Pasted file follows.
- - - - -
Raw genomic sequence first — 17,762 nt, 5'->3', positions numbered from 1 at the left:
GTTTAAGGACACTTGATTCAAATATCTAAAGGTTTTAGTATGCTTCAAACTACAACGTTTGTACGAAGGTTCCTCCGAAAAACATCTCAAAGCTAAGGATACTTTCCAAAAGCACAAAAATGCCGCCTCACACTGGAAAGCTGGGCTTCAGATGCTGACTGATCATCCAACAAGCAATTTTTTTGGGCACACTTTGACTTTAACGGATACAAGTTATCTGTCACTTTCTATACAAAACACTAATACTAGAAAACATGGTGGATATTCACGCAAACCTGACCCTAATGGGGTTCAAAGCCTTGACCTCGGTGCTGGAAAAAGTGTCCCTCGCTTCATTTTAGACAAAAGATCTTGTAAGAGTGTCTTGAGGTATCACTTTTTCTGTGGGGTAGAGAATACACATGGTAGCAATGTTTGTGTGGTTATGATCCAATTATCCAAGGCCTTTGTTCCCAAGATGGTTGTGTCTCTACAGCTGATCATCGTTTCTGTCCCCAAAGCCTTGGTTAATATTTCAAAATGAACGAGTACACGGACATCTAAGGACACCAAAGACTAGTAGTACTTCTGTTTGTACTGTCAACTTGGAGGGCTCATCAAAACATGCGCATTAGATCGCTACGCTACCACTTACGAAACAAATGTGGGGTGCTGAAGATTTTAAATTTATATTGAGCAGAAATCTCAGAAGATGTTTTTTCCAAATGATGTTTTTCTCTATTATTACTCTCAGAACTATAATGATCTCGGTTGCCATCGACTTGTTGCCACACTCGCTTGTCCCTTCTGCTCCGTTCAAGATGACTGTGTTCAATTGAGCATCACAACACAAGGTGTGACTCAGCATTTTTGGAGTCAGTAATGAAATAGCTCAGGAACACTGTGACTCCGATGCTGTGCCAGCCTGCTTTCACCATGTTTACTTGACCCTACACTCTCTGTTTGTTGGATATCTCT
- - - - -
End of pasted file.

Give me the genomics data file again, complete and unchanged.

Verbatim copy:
Raw genomic sequence first — 17,762 nt, 5'->3', positions numbered from 1 at the left:
GTTTAAGGACACTTGATTCAAATATCTAAAGGTTTTAGTATGCTTCAAACTACAACGTTTGTACGAAGGTTCCTCCGAAAAACATCTCAAAGCTAAGGATACTTTCCAAAAGCACAAAAATGCCGCCTCACACTGGAAAGCTGGGCTTCAGATGCTGACTGATCATCCAACAAGCAATTTTTTTGGGCACACTTTGACTTTAACGGATACAAGTTATCTGTCACTTTCTATACAAAACACTAATACTAGAAAACATGGTGGATATTCACGCAAACCTGACCCTAATGGGGTTCAAAGCCTTGACCTCGGTGCTGGAAAAAGTGTCCCTCGCTTCATTTTAGACAAAAGATCTTGTAAGAGTGTCTTGAGGTATCACTTTTTCTGTGGGGTAGAGAATACACATGGTAGCAATGTTTGTGTGGTTATGATCCAATTATCCAAGGCCTTTGTTCCCAAGATGGTTGTGTCTCTACAGCTGATCATCGTTTCTGTCCCCAAAGCCTTGGTTAATATTTCAAAATGAACGAGTACACGGACATCTAAGGACACCAAAGACTAGTAGTACTTCTGTTTGTACTGTCAACTTGGAGGGCTCATCAAAACATGCGCATTAGATCGCTACGCTACCACTTACGAAACAAATGTGGGGTGCTGAAGATTTTAAATTTATATTGAGCAGAAATCTCAGAAGATGTTTTTTCCAAATGATGTTTTTCTCTATTATTACTCTCAGAACTATAATGATCTCGGTTGCCATCGACTTGTTGCCACACTCGCTTGTCCCTTCTGCTCCGTTCAAGATGACTGTGTTCAATTGAGCATCACAACACAAGGTGTGACTCAGCATTTTTGGAGTCAGTAATGAAATAGCTCAGGAACACTGTGACTCCGATGCTGTGCCAGCCTGCTTTCACCATGTTTACTTGACCCTACACTCTCTGTTTGTTGGATATCTCT